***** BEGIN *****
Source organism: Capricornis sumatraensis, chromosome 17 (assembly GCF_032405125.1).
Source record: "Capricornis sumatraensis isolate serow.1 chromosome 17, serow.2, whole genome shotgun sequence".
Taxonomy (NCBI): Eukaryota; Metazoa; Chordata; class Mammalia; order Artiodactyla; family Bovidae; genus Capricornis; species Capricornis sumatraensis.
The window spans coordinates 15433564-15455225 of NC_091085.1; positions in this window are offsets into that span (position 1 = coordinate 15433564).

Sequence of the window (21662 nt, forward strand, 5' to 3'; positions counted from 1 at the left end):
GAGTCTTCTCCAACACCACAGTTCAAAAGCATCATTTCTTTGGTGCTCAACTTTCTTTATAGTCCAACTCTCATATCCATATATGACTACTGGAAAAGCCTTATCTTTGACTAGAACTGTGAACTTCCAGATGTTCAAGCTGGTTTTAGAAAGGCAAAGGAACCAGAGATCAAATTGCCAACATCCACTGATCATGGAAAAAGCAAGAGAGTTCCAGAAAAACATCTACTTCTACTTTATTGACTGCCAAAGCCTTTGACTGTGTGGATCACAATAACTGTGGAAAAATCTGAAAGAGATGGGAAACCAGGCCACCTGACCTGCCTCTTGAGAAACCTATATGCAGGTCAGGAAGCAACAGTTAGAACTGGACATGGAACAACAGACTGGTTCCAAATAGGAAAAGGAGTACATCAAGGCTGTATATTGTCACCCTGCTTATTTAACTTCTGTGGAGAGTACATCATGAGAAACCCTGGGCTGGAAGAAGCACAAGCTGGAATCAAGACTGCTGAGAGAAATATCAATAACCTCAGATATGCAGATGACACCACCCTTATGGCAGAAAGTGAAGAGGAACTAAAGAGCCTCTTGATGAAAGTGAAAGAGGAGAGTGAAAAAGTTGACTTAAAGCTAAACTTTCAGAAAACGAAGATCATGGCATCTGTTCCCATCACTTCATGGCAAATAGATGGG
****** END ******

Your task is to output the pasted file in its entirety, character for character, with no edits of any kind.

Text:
Source organism: Capricornis sumatraensis, chromosome 17 (assembly GCF_032405125.1).
Source record: "Capricornis sumatraensis isolate serow.1 chromosome 17, serow.2, whole genome shotgun sequence".
Taxonomy (NCBI): Eukaryota; Metazoa; Chordata; class Mammalia; order Artiodactyla; family Bovidae; genus Capricornis; species Capricornis sumatraensis.
The window spans coordinates 15433564-15455225 of NC_091085.1; positions in this window are offsets into that span (position 1 = coordinate 15433564).

Sequence of the window (21662 nt, forward strand, 5' to 3'; positions counted from 1 at the left end):
GAGTCTTCTCCAACACCACAGTTCAAAAGCATCATTTCTTTGGTGCTCAACTTTCTTTATAGTCCAACTCTCATATCCATATATGACTACTGGAAAAGCCTTATCTTTGACTAGAACTGTGAACTTCCAGATGTTCAAGCTGGTTTTAGAAAGGCAAAGGAACCAGAGATCAAATTGCCAACATCCACTGATCATGGAAAAAGCAAGAGAGTTCCAGAAAAACATCTACTTCTACTTTATTGACTGCCAAAGCCTTTGACTGTGTGGATCACAATAACTGTGGAAAAATCTGAAAGAGATGGGAAACCAGGCCACCTGACCTGCCTCTTGAGAAACCTATATGCAGGTCAGGAAGCAACAGTTAGAACTGGACATGGAACAACAGACTGGTTCCAAATAGGAAAAGGAGTACATCAAGGCTGTATATTGTCACCCTGCTTATTTAACTTCTGTGGAGAGTACATCATGAGAAACCCTGGGCTGGAAGAAGCACAAGCTGGAATCAAGACTGCTGAGAGAAATATCAATAACCTCAGATATGCAGATGACACCACCCTTATGGCAGAAAGTGAAGAGGAACTAAAGAGCCTCTTGATGAAAGTGAAAGAGGAGAGTGAAAAAGTTGACTTAAAGCTAAACTTTCAGAAAACGAAGATCATGGCATCTGTTCCCATCACTTCATGGCAAATAGATGGG